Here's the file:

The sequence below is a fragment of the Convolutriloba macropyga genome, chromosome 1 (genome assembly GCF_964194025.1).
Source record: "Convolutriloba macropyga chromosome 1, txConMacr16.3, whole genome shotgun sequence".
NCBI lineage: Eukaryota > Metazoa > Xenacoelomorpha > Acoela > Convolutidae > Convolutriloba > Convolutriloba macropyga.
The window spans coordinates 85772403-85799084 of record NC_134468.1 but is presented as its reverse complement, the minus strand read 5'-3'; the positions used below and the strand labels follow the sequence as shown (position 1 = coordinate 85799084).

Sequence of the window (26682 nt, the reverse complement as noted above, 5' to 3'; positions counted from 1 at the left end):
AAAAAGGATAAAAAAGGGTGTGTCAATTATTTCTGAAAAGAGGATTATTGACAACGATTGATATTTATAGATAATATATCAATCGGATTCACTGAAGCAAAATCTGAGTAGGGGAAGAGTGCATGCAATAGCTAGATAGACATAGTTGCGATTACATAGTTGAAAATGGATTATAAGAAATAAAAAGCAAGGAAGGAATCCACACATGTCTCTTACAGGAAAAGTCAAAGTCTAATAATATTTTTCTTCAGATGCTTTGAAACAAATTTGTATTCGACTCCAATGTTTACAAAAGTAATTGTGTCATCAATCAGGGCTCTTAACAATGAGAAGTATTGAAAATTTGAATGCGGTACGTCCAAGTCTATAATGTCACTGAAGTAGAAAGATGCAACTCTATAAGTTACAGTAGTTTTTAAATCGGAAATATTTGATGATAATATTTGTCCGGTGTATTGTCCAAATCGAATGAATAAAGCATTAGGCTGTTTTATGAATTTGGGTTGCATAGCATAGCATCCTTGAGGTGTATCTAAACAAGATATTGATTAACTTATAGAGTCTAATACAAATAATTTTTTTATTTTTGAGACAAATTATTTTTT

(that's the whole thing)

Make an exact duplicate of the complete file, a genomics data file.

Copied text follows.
The sequence below is a fragment of the Convolutriloba macropyga genome, chromosome 1 (genome assembly GCF_964194025.1).
Source record: "Convolutriloba macropyga chromosome 1, txConMacr16.3, whole genome shotgun sequence".
NCBI lineage: Eukaryota > Metazoa > Xenacoelomorpha > Acoela > Convolutidae > Convolutriloba > Convolutriloba macropyga.
The window spans coordinates 85772403-85799084 of record NC_134468.1 but is presented as its reverse complement, the minus strand read 5'-3'; the positions used below and the strand labels follow the sequence as shown (position 1 = coordinate 85799084).

Sequence of the window (26682 nt, the reverse complement as noted above, 5' to 3'; positions counted from 1 at the left end):
AAAAAGGATAAAAAAGGGTGTGTCAATTATTTCTGAAAAGAGGATTATTGACAACGATTGATATTTATAGATAATATATCAATCGGATTCACTGAAGCAAAATCTGAGTAGGGGAAGAGTGCATGCAATAGCTAGATAGACATAGTTGCGATTACATAGTTGAAAATGGATTATAAGAAATAAAAAGCAAGGAAGGAATCCACACATGTCTCTTACAGGAAAAGTCAAAGTCTAATAATATTTTTCTTCAGATGCTTTGAAACAAATTTGTATTCGACTCCAATGTTTACAAAAGTAATTGTGTCATCAATCAGGGCTCTTAACAATGAGAAGTATTGAAAATTTGAATGCGGTACGTCCAAGTCTATAATGTCACTGAAGTAGAAAGATGCAACTCTATAAGTTACAGTAGTTTTTAAATCGGAAATATTTGATGATAATATTTGTCCGGTGTATTGTCCAAATCGAATGAATAAAGCATTAGGCTGTTTTATGAATTTGGGTTGCATAGCATAGCATCCTTGAGGTGTATCTAAACAAGATATTGATTAACTTATAGAGTCTAATACAAATAATTTTTTTATTTTTGAGACAAATTATTTTTT